Smarter Training. Better Programs. 

What occurs during a strength phase?

Traditional strength training involves the use of resistance; exercises with relatively heavy loads (70-100% of 1 repetition maximum) are performed in a series of few repetitions (less than 12) as this has been a highly efficient mechanism for muscle hypertrophy. Different athletes have varying levels of strength prior to a strength phase, and it is important to realize that a certain load for one athlete can trigger hypertrophy whereas that same load may not be sufficient to stimulate muscle growth in another athlete. In another sense: in order for hypertrophy to occur there needs to be a sufficiently challenging load to the muscle tissue. Moreover, a hypertrophied muscle is not in “equilibrium”, and will tend toward a less hypertrophied status if the stimulus to the muscle is reduced or removed. During a strength phase, muscle protein synthesis is the immediate response of muscle fibers to the training stimulus, while a second delayed response is the production of more cells known as myonuclei that can continue the hypertrophy process. It is as if the muscle fiber is gauging whether the stimulus will continue by having two responses, one immediate and one postponed, to the training.

An athlete often meets a plateau in muscle size increase at around 25% expansion in an intensive hypertropic inducing training program. Researchers speculate this plateau may be tied to the second delayed response discussed above. Interestingly, there is a wide spectrum of hypertrophy in athletes. A recent study followed athletes through a 16-week strength program to find that extreme responders to the training registered 50% muscle expansion (cellular hypertrophy) and greater myonuclei production than moderate responders (25%) or non-responders (0%). Thus, when sending athletes through a strength phase, it is important to consider not only their strength training background but also how different each athlete may respond to the current program.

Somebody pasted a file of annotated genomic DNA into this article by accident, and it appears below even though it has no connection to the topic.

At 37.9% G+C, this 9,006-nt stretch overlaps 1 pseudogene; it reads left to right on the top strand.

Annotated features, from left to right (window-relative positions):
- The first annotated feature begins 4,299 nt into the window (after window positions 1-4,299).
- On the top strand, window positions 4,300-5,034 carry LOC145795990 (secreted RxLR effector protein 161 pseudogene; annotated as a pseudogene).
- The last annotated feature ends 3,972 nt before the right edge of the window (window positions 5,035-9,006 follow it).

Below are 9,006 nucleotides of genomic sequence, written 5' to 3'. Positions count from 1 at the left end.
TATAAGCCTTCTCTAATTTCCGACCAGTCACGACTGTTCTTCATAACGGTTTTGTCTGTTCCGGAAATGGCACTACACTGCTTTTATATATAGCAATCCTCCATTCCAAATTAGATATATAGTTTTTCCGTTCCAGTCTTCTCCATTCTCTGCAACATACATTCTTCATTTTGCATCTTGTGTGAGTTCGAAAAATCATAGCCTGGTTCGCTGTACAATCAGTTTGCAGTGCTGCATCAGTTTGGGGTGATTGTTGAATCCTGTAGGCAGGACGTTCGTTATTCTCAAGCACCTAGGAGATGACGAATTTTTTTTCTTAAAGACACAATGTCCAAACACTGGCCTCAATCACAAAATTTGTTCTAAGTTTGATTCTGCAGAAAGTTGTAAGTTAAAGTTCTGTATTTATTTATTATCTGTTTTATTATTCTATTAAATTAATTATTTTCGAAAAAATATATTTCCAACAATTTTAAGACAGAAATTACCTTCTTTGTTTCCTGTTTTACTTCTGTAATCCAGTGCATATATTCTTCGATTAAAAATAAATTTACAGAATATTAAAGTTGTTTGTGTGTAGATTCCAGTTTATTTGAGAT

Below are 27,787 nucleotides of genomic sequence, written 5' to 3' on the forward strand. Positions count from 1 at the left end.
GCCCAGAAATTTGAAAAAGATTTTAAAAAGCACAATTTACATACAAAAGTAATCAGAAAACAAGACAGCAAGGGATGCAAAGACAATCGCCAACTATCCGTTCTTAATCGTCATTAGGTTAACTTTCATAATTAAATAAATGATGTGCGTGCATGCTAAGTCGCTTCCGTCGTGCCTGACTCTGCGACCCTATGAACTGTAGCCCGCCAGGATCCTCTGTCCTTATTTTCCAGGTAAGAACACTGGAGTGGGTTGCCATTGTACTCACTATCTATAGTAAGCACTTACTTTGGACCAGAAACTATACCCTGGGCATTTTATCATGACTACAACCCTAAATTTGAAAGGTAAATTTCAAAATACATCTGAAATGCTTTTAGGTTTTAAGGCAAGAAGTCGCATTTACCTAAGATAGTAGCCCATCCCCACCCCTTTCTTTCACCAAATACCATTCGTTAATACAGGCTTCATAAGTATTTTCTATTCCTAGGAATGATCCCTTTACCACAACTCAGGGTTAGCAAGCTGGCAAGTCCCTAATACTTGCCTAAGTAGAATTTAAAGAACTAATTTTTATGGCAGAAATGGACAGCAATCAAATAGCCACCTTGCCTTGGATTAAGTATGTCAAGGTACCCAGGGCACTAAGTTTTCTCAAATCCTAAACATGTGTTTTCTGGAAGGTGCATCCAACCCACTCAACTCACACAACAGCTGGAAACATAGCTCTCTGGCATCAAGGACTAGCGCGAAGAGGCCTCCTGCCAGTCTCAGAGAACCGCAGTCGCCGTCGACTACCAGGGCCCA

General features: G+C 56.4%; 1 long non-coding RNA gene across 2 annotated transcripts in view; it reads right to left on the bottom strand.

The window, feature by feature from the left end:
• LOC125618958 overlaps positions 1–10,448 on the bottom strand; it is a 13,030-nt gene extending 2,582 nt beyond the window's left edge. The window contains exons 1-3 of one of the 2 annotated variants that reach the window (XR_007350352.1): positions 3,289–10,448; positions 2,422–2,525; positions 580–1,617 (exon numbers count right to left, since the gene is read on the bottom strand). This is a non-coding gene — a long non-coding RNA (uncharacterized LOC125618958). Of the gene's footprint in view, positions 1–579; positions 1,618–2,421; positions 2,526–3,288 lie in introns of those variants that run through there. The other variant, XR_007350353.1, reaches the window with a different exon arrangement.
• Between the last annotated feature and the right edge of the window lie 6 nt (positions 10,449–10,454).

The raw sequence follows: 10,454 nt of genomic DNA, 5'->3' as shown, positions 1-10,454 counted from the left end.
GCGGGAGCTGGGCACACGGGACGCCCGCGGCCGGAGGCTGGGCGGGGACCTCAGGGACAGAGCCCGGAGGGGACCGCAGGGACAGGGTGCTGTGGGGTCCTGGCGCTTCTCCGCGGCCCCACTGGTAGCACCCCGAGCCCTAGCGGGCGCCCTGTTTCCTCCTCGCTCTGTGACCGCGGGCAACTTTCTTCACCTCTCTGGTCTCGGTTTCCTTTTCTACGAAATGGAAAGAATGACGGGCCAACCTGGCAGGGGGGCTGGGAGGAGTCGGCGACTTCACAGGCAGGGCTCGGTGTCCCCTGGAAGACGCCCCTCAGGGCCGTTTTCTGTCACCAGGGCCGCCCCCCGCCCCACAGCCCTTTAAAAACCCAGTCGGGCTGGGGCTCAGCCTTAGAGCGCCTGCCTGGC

Early phases of training for elite athletes can be grueling and intense, but the payoff in the near term and in the end of the season is reason enough to get into a strength phase in preseason. Reduced chance of injury, stimulated muscle growth and strength, and improved overall fitness are just a few of the rewards for the hard work and certain soreness that follows. Starting off a season strong can only help you as you fine-tune other aspects of your training and work toward more specific goals. Someone once told me preseason is like taking a dose of medicine, good for you and not always appealing. If you tough it out early and build your strength, you’ll be setting yourself up nicely to maximize your performance in season!

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Topics: S+C